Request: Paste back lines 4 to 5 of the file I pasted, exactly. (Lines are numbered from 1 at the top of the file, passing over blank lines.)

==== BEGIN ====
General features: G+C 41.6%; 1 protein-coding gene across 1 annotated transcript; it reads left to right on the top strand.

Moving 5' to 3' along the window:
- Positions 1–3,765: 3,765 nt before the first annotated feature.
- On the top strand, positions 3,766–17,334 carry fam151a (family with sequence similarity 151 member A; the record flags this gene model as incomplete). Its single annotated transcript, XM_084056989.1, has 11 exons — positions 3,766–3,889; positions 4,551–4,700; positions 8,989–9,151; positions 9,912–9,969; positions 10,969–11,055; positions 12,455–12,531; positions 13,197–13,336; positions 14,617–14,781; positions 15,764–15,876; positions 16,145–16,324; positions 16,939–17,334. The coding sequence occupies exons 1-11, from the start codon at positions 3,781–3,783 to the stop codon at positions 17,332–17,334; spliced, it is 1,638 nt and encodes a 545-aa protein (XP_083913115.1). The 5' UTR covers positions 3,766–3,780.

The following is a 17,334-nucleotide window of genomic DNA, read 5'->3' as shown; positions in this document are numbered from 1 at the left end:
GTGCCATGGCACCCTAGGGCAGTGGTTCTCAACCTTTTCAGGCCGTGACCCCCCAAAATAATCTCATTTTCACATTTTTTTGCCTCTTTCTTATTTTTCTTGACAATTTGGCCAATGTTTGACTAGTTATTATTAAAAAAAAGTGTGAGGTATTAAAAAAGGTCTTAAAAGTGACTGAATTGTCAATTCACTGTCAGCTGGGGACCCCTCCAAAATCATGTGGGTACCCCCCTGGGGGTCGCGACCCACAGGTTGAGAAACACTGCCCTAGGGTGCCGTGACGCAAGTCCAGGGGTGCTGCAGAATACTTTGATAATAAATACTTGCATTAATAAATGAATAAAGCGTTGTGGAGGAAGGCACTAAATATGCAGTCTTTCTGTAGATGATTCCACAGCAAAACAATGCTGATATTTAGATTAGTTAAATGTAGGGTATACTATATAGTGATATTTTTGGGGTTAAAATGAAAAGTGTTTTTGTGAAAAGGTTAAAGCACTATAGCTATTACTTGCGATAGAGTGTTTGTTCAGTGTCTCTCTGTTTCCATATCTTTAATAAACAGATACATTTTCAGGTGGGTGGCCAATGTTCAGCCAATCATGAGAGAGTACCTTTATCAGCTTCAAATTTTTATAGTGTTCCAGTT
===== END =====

- On the top strand, positions 3,766–17,334 carry fam151a (family with sequence similarity 151 member A; the record flags this gene model as incomplete). Its single annotated transcript, XM_084056989.1, has 11 exons — positions 3,766–3,889; positions 4,551–4,700; positions 8,989–9,151; positions 9,912–9,969; positions 10,969–11,055; positions 12,455–12,531; positions 13,197–13,336; positions 14,617–14,781; positions 15,764–15,876; positions 16,145–16,324; positions 16,939–17,334. The coding sequence occupies exons 1-11, from the start codon at positions 3,781–3,783 to the stop codon at positions 17,332–17,334; spliced, it is 1,638 nt and encodes a 545-aa protein (XP_083913115.1). The 5' UTR covers positions 3,766–3,780.

The following is a 17,334-nucleotide window of genomic DNA, read 5'->3' as shown; positions in this document are numbered from 1 at the left end: